- Can & Zheng (2017) questioned whether trypophobia is really a phobia, given that previous reports showed people commonly feel disgust rather than fear when seeing trypophobic images.
- Yamada and Sasaki (2017) found that participants with a history of skin problems reported experiencing significantly higher discomfort looking at trypophobic objects than those without skin problems history.
A skin infection that may cause trypophobia is pitted keratolysis (there’s a picture later in this article). It is a bacterial infection of the skin that affects the soles of the feet or the palms of the hands. It causes depressions or pits in the top layer of the skin.
What Is The Treatment of Trypophobia?
Of course, it needs medical treatment if it’s a physical disease of the skin. But if trypophobia to pictures of clustered holes is overwhelming, it may need avoidance or psychological therapy.
While there is no treatment specific to trypophobia, there are established treatments for phobias that can help a trypophobic
Some treatment options that may be helpful include effective methods for eliminating a phobia:
- Cognitive-behavioral therapy (CBT): CBT is a type of therapy that can help people to change the way they think about and react to their fears.
- Flooding – a behavior therapy strategy in which the individual is deliberately exposed to a high-intensity anxiety-producing event or stimulus, either described or genuine, with no attempt to reduce or avoid anxiety or terror throughout the exposure. A person suffering from claustrophobia, for example, may be required to spend extended periods of time in a small room.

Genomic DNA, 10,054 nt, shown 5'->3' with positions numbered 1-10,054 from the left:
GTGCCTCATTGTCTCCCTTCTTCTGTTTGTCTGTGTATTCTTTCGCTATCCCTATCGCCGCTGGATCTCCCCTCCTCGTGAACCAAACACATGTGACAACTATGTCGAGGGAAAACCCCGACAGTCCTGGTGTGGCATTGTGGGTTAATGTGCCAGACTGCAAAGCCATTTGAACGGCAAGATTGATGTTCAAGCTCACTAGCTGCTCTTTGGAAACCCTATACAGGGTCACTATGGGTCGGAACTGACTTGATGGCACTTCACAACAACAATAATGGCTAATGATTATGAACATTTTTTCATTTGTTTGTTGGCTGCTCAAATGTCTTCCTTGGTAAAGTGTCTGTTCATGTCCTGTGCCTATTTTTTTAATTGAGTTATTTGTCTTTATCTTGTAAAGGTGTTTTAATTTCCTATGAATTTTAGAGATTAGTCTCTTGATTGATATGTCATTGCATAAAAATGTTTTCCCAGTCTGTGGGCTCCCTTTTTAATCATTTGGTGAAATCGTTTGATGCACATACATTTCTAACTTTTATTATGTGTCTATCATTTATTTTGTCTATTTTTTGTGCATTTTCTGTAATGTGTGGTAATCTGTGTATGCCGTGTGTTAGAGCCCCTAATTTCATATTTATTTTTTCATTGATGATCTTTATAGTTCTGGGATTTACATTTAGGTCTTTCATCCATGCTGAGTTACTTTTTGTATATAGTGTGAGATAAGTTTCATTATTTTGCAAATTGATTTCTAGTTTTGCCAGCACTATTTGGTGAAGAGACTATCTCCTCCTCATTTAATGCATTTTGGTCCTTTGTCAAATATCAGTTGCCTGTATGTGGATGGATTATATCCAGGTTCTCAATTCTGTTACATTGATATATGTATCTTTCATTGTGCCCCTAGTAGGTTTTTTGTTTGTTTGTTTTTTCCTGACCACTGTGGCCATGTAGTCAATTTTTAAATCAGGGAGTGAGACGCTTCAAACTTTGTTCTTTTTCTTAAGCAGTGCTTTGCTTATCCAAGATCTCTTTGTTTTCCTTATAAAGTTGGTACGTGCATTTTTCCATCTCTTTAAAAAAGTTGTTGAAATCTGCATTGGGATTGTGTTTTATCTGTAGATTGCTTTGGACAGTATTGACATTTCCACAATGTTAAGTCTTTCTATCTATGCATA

- Exposure Therapy or Graded Desensitization: Exposure therapy involves gradually exposing people to their fears in a safe and controlled environment. This can help people to learn to manage their anxiety and fear. It is a technique of behavioral therapy based on classical conditioning. It was created by Wolpe in the 1950s. Using counterconditioning, this therapy tries to progressively replace the terror response of a phobia with a relaxation response to conditional stimuli.
- Medications: Since it is seen by researchers as more of an anxiety condition than a phobia, anti-anxiety medications may help.
- Meditation: Meditation can help people to relax and reduce their anxiety levels.
If you think you may have trypophobia, talk to a doctor or mental health professional.
- Up until now, we didn’t show you the skin-crawling photos of pitted holes in the hand or makeup-created holes in the hand.
- The reason is, if you are trypophobic, as I am, please go through this post first, and only then watch the video grab at the end of this article at your own risk.
Is Trypophobia A Real Phobia?
Research strongly suggests some people actually feel this fear, but trypophobia is not yet an officially recognized phobia in the scientific literature. Most trypophobic people show disgust instead of fear as their main symptom, so it is more of an anxiety disorder than a phobia.
Thousands of people across the world claim to be affected by trypophobia.
For the record, trypophobia is not currently recognized by the Diagnostic and Statistical Manual of Mental Disorders 5 (DSM-5). Trypophobia is also not recognized by the members of the American Psychiatric Association.
However, it is believed that it affects around 20% of the population, causing sufferers to experience goosebumps, apprehension, panic attacks, and nausea. Here are some research findings:
- A 2017 study (Disgusting clusters: trypophobia as an overgeneralized disease avoidance response by Kupfer & Le) suggests this aversion to clusters is “an evolutionarily prepared response” that helps avoid a class of stimuli resembling infectious parasites and insects.
- The study authors found while normal, as well as trypophobic participants, showed aversion towards disease-relevant cluster stimuli, but only the trypophobic group showed aversion towards objectively harmless cluster stimuli that had no relevance to disease.